While there is certainly a dialogue with media and people’s response to it taking place, there are also a number of additional, and equally important dialogues also taking place in “Everything Now.” For a start, there’s a dialogue between art and form. A multi-disciplinary work, “Everything Now” plays with ideas of form and formlessness as Scott plays with the edges between opposites to create new relationships, where art, music, performance, and people, can connect in new ways. Throughout, Scott experiments with form being informed by the needs of the performer, whatever their ability, rather than by the needs of an imagined performance in the abstract. It doesn't always work as well as it might, indeed sometimes you wonder where exactly you've landed, but Scott’s constant probing makes for a much more inclusive performance and a sense of journeying into unknown waters.
Yet, for some, its quite likely “Everything Now” will prove to be a different experience from the one they thought they were going to have. For not everything is as promised and the conversations taking place are much larger than first expected. Rollercoaster moments are few, and “Everything Now” is no rollercoaster ride. It’s something much more interesting and nuanced than that. Nor is it much of a happening, even if it recreates and tries honour the spirit of a happening. Joy is often thin on the ground, and if it lies beneath when all is said and done, in between it interrupts rather than informs, being held in check by an often oppressive, meditative soundtrack by Brian Hogan and some strikingly dark images. Indeed joy, when it does arrive, comes primarily courtesy of Irish Modern Dance Theatre regulars, Kevin Coquelard, who is scene stealingly brilliant, along with Ryan O’Neill, who infuse “Everything Now” with laughter, playfulness and an unstinting level of commitment. A commitment shared by the rest of the multi-national, multi-racial ensemble comprised of Maurice Ivy, Sebastiao Kamalandua, Ngozi Amajuoyi, Joanna Banks, Kiribu, Peter Opio and Haile Tkabo.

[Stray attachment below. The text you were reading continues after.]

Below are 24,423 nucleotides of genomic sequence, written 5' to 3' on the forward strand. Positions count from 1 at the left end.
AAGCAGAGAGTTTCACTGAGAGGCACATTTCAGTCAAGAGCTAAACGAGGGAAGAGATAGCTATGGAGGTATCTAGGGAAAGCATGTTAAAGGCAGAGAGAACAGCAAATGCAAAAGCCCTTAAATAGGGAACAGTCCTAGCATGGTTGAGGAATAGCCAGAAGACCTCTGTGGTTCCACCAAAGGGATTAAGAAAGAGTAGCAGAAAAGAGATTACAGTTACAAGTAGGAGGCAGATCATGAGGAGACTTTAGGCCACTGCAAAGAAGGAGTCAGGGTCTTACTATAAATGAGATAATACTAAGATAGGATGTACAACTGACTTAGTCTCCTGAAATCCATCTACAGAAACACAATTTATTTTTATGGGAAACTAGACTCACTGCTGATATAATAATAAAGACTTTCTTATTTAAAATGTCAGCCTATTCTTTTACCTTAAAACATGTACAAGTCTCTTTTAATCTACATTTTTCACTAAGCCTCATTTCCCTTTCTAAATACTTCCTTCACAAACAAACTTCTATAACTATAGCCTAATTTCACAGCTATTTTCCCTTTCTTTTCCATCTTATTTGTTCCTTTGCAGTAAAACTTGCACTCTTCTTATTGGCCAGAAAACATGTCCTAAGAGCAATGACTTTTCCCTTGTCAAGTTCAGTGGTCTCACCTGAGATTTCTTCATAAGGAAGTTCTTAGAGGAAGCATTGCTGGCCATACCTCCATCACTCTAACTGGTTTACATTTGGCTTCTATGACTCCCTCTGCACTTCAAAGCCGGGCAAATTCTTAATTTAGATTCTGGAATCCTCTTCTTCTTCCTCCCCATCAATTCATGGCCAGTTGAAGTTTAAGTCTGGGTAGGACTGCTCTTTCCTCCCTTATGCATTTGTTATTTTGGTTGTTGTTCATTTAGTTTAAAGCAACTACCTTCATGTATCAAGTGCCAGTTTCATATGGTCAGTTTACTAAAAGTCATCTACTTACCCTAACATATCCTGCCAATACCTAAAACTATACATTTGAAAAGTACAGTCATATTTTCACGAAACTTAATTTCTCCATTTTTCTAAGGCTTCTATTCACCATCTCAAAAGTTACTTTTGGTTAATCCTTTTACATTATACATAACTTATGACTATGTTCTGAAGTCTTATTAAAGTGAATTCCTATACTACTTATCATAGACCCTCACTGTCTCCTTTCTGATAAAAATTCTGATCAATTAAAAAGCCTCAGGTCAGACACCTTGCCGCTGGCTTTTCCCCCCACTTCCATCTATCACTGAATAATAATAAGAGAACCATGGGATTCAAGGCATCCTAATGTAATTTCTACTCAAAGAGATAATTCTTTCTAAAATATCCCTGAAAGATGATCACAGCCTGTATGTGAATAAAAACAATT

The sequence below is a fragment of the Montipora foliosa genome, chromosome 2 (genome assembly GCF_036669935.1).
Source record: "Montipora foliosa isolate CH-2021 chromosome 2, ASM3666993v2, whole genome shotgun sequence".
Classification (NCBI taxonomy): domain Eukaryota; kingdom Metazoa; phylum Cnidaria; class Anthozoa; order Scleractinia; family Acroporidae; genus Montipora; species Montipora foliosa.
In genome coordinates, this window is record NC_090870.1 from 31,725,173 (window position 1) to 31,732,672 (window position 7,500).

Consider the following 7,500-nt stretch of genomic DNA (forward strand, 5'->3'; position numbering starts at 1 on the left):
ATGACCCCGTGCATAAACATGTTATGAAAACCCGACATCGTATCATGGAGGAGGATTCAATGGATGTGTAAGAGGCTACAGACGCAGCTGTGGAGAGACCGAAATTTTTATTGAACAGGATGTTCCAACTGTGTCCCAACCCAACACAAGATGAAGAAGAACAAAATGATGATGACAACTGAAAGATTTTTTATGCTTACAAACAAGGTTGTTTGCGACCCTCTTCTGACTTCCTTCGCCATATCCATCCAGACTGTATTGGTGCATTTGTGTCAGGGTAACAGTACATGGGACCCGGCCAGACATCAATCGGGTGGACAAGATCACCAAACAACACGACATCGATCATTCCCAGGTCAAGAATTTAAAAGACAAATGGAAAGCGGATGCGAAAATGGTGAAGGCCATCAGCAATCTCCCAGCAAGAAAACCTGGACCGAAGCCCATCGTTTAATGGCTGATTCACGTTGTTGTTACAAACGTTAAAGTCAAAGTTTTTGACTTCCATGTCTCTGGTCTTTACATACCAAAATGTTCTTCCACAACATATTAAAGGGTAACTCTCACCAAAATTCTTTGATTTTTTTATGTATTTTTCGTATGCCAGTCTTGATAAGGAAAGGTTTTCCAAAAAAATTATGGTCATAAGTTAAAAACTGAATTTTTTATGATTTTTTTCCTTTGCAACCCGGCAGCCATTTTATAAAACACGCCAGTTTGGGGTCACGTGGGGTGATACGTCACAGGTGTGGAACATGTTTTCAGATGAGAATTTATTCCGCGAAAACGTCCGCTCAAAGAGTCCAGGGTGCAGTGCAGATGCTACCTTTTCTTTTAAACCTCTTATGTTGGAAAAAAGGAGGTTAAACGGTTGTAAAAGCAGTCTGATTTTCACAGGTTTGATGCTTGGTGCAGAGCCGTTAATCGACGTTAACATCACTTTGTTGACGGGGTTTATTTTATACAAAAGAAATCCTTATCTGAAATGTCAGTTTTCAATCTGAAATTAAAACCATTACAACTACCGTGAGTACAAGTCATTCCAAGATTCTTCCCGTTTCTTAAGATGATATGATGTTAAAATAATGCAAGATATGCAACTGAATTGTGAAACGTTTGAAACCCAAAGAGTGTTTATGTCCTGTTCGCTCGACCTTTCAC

Throughout “Everything Now,” Scott’s choreography is characterised by a deep sense of welcome, by a generosity of spirit that opens it arms to invite everyone in. The trained and untrained, the young and the old, both male and female, irrespective of race, colour, creed or nationality. Into a place that accommodates form and formlessness, the structured and the shapeless, challenging the old and seeking out the now in an effort to embrace new forms of inclusiveness. The media may divide: "Everything Now" unites. Yet openness and inclusiveness, embodied in real people in the here and now, have always been the flesh and bones of John Scott’s choreography. If you enjoy Zen koans, and are prepared to take the risk and put your shoes on your head, then drop everything now and go see “Everything Now.” There’s joy to be had if you only let it take you there.
“Everything Now” by John Scott, produced by Irish Modern Dance Theatre, runs at Smock Alley Theatre as part of Dublin Fringe Festival 2017 until September 7th
For more information, visit Smock Alley Theatre or Dublin Fringe Festival 2017